Thermal pressurization (TP) is a significant fault weakening mechanism during earthquake slip8,9. Comprehensive theoretical works on TP have been published in the past two decades (e.g., refs 9,51, 52, 53, 54). Laboratory data on natural fault gouges indicate that TP might indeed be an effective fault weakening mechanism during real earthquakes55,56 and an experimental demonstration of TP was recently achieved by direct measurements of interstitial-fluid pressure and temperature during friction experiments at slip rates of the order of 1 m s–1 57. In addition, coseismic mineral dehydration and decomposition and their reaction kinetics have been incorporated into the TP theoretical framework16,58,59,60,61. Remarkably, dehydration reactions act as a source of interstitial-fluid pressure, and also as a temperature sink because they are endothermic16,59,60,63. Dilatancy of fault zone materials, which acts as a fluid pressure sink, is an important competing factor that affects TP9,64,65,66. Both dilation and compaction of rocks during shear deformation involve complicated physico-chemical processes: loading-induced microcracking67,68,69,70; thermal stress cracking71,72; transformation of intergranular structure (rearrangement of grain packing) related to the consolidation state73,74,75; and chemically activated cracking caused by the replacement of stress-supporting atomic bonds close to crack tips with weaker bonds such as hydrogen bonds76,77. Dilatancy-induced suction reduces interstitial fluid pressure and increases effective normal stress, which impedes further crack growth, a well-known mechanism called dilatancy hardening68,78. Metre-scale dilatant fractures, observed by borehole electrical resistivity measurements79,80 and in field investigations of the San Andreas fault81, also act as a sink for interstitial fluid pressure. Microcrack-induced dilatancy has been incorporated into the TP theoretical framework9,64,65. However, according to a recent theoretical simulation study, dilatancy hardening is unlikely to overcome TP weakening at seismic slip rates82. In addition, under natural fault-rock conditions, the generation of dilation by microcracking and other processes is difficult to assess quantitatively, and there are currently no relevant data from the fault materials of the Japan Trench and the Nankai Trough. A shortening of axial displacement was observed during our friction experiments (Supplementary Figure S2), indicating that compaction due to rearrangement of grain packing occurred, but these data may be applicable only under our experimental conditions (0.01 m s–1 slip rate and low normal stress of <2.5 MPa). Therefore, we ignored dilatancy effects in our TP modelling, except for the volume change induced by the dehydration reaction described below.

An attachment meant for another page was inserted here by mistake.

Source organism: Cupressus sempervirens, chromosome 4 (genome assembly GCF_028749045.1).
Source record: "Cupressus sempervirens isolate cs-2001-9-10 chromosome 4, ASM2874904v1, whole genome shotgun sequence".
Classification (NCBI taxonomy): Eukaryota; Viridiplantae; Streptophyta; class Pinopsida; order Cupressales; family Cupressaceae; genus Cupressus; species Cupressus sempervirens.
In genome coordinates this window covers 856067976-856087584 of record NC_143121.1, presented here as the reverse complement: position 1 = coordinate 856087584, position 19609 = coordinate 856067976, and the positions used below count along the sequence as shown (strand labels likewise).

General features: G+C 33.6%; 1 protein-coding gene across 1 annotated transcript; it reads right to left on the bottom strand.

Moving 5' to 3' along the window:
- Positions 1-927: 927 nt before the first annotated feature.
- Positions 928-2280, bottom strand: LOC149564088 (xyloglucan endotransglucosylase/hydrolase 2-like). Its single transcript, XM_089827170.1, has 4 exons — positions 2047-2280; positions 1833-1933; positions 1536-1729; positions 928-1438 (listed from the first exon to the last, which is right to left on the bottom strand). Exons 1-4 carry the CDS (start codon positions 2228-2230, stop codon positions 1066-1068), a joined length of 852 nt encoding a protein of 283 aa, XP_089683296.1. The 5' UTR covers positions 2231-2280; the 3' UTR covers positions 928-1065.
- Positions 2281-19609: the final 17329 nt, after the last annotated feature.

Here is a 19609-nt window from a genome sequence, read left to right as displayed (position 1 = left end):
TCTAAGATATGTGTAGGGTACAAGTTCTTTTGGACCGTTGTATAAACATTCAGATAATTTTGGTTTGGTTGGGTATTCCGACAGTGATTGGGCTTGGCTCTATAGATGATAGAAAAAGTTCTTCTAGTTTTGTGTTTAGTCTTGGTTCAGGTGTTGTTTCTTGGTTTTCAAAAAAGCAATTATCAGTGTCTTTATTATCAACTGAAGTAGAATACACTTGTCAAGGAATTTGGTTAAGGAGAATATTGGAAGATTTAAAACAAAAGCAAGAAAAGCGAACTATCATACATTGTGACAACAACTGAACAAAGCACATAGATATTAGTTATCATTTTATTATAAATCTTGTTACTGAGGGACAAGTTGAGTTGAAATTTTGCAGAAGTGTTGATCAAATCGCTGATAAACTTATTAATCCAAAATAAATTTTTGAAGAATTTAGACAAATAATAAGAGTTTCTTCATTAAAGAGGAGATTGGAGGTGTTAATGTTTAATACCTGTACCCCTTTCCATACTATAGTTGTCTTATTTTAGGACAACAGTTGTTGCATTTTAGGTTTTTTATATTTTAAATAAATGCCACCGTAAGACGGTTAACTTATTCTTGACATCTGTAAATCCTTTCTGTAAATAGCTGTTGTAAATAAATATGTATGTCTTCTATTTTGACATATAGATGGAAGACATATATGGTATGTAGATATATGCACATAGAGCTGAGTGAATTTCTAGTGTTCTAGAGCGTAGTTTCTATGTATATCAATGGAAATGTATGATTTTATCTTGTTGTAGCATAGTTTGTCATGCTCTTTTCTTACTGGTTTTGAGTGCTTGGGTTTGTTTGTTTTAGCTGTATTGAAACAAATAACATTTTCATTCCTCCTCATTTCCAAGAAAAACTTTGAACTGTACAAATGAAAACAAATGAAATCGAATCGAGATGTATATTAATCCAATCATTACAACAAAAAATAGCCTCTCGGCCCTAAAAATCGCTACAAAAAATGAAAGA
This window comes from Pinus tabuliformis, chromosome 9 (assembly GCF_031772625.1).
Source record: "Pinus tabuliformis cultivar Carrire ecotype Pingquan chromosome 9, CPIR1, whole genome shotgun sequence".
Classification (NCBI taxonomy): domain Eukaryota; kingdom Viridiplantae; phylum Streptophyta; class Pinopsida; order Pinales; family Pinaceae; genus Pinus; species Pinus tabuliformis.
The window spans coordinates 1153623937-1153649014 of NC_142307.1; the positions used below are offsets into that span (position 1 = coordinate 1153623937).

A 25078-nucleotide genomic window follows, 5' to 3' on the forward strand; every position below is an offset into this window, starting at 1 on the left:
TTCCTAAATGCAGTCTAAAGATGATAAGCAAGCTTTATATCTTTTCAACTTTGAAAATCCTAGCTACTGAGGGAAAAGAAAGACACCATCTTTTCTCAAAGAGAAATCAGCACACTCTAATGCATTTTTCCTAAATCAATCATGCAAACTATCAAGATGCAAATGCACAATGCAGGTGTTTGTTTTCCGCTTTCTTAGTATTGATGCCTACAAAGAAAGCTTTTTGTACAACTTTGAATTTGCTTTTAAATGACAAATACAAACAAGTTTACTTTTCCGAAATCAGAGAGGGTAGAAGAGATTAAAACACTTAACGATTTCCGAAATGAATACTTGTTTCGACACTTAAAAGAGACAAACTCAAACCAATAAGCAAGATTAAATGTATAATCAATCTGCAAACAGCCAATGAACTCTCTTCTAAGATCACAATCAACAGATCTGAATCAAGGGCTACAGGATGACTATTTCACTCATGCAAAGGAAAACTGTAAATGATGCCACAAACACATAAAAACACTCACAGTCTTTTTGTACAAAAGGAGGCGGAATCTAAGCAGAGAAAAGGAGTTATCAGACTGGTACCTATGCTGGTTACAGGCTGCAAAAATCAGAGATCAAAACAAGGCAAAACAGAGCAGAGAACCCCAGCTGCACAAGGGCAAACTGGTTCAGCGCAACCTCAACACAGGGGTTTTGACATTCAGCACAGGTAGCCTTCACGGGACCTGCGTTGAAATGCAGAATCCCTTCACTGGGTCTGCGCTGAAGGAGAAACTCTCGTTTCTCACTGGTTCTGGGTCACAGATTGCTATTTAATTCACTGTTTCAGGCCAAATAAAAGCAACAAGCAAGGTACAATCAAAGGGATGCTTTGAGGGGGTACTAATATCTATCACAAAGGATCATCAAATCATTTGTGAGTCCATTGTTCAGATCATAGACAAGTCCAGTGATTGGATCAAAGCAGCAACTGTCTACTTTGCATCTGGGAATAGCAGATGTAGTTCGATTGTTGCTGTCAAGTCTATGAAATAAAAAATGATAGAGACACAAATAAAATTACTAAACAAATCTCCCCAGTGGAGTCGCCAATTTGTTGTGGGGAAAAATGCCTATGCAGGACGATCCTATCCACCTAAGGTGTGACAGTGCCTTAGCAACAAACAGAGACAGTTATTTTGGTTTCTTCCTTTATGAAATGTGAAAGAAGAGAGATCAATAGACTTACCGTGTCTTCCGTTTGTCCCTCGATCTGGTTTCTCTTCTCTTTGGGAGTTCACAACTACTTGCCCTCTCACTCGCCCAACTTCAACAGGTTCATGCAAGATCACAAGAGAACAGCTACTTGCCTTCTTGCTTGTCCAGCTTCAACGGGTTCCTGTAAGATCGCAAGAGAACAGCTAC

We evaluated the TP dynamic fault-weakening effect by employing a one-dimensional heat and fluid diffusion model in which diffusion occurs normal to the fault plane53, and into which we incorporated fluid release and energy loss by dehydration. The temperature T at distance x from the centre of the slip zone is governed by the heat balance at time t as follows:
where (ρc)e is equivalent specific heat capacity, ρ is density, c is specific heat, Ah is heat production rate, and λe is equivalent thermal conductivity. The values of (ρc)e and λe were deduced from those of the solid matrix and the interstitial fluid, respectively16,39. Under the assumption that total frictional work is converted to heat and that the strain rate is constant within the slip zone, Ah is expressed as